Continuing into the second year with the approximately 83% of students who persist at DePaul, most students who were employed their freshman year and who returned at the beginning of their sophomore year, greater than 97%, continued to be employed on-campus.  The following chart shows that second year students, from the original cohorts, who worked on-campus only during their freshman year have highly variable rates of persistence.  Persistence rates ranged from a low of 71.6% to a high of 92.9%, for the 1999 and 2001 cohorts.  Student employment on-campus during the sophomore year, regardless of whether or not it was in combination with on-campus employment the previous year, was associated with extremely high retention rates into the third year, typically at or near 100%.  

 

On average, in terms of third year retention, it appears to make little difference if a student who returned for his/her second year worked as a freshman or not.  Across all three cohorts, the persistence rate was 79.3% for second year students who had only been employed on-campus their freshman year and 84.5% for those who were not employed on-campus either year.  However, as mentioned above, at this point in a student’s career continuing or beginning on-campus employment is associated with substantially higher persistence rates.  Students who work their second year, with or without having worked the previous year, persist into their third year at rates near 100%.

In terms of outcomes, on-campus employment during the first and/or second year is translated into substantially higher percentages of students graduating within four years.  Additionally, on-campus employment is associated with persistence into the fifth year.  The following chart shows fourth year graduation and fifth year persistence rates for the 1999 cohort of freshmen.  For students who had been employed on-campus graduation rates ranged from 42.7% for students who worked only their freshmen year to 69.3% for students who worked both years, both rates are substantially higher than the 34.8% for students who did not work on-campus either year.  In terms of overall persistence and graduation only 59.7% of students who were not employed on-campus their freshman or sophomore years made it to this point, while the rate is 68.2% for students who worked on-campus only during their freshmen year, 87.2% for only the sophomore year, and 80.2% for students who worked both years.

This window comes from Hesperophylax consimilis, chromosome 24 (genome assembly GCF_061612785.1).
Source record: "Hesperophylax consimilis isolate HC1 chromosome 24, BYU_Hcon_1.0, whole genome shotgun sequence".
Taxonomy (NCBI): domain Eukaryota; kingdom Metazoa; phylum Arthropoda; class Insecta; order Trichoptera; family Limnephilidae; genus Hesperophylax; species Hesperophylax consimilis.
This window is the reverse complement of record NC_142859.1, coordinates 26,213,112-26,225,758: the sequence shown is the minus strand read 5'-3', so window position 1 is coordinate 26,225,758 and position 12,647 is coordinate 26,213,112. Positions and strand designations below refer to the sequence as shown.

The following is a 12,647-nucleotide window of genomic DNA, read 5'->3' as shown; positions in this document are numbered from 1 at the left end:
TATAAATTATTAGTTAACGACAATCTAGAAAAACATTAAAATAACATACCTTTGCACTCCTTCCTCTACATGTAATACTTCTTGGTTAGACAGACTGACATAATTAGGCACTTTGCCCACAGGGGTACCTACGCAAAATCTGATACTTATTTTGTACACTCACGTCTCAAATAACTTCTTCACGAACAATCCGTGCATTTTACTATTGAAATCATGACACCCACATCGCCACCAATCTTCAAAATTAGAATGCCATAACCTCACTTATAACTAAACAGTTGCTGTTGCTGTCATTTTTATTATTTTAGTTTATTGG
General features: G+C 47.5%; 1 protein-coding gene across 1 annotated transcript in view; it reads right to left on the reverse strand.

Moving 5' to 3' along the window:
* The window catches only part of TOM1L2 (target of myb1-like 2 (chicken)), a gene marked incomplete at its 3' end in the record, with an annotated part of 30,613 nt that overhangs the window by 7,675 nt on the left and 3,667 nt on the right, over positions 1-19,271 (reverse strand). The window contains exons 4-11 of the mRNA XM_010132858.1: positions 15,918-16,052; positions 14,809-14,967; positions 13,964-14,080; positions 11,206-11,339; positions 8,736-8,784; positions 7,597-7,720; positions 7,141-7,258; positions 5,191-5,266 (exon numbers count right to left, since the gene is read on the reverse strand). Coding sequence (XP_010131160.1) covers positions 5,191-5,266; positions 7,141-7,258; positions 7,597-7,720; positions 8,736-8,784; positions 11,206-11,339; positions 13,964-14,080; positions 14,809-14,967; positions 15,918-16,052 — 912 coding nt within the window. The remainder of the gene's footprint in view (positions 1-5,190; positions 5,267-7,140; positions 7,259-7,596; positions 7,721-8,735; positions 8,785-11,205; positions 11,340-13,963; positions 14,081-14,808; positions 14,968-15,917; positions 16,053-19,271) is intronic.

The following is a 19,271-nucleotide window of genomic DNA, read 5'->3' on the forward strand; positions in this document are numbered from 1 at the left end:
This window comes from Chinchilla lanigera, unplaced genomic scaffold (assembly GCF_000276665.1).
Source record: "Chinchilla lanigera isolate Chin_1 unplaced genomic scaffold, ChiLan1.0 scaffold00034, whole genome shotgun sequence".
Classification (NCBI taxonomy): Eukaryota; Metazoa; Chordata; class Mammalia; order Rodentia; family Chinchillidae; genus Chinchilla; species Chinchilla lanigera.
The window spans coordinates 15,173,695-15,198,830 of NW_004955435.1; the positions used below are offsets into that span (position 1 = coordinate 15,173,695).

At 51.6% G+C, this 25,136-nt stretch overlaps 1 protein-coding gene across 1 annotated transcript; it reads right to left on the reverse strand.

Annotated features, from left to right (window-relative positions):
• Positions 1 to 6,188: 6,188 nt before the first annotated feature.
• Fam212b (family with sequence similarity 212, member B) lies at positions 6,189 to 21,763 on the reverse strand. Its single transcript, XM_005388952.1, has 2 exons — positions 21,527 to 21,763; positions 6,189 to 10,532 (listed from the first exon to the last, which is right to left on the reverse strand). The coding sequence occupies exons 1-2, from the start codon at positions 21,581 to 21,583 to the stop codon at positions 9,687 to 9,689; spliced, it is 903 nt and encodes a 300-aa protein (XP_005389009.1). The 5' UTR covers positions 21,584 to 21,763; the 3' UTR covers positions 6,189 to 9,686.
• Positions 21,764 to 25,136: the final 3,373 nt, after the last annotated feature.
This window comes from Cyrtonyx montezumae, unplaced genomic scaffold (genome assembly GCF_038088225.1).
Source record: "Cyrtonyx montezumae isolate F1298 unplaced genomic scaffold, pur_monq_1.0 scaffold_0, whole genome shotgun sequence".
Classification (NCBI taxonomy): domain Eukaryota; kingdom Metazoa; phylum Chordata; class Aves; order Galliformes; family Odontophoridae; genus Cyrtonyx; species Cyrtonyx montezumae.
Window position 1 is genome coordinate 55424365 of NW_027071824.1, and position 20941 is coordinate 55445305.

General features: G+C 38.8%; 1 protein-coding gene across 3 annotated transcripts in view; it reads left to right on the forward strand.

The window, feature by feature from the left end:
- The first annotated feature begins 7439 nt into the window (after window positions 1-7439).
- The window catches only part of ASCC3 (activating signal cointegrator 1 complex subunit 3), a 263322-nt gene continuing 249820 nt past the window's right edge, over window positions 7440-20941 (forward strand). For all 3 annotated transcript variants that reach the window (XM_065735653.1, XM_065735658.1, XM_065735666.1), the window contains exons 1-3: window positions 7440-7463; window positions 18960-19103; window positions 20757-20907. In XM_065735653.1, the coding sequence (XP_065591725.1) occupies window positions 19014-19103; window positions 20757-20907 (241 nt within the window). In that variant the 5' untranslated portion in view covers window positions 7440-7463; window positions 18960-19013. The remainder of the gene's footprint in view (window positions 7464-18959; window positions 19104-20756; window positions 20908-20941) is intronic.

In terms of student affinity with DePaul and feelings of social inclusiveness with the University, student employment on-campus is linked with student satisfaction.  Students employed on-campus, especially those employed during their freshman year, exhibited greater levels of connectedness to DePaul than students who were never employed on-campus and those who did not begin working for DePaul until their second year.  Compared to other students not similarly employed, student satisfaction data indicates that students who were employed on-campus during their freshman year more frequently “agree” or “strongly agree” with the statement that they would choose to re-enroll at DePaul.  The percentage of freshman student workers who responded “agree” or “strongly agree” for re-enrolling at DePaul was 76.9%.  The combined percentages “agree” or “strongly agree” for students who had never worked on-campus or those who did not work their freshman year were between 58.1% and 64.1%.  The above chart illustrates the differences between students employed on-campus, particularly the freshman year, and those not so employed.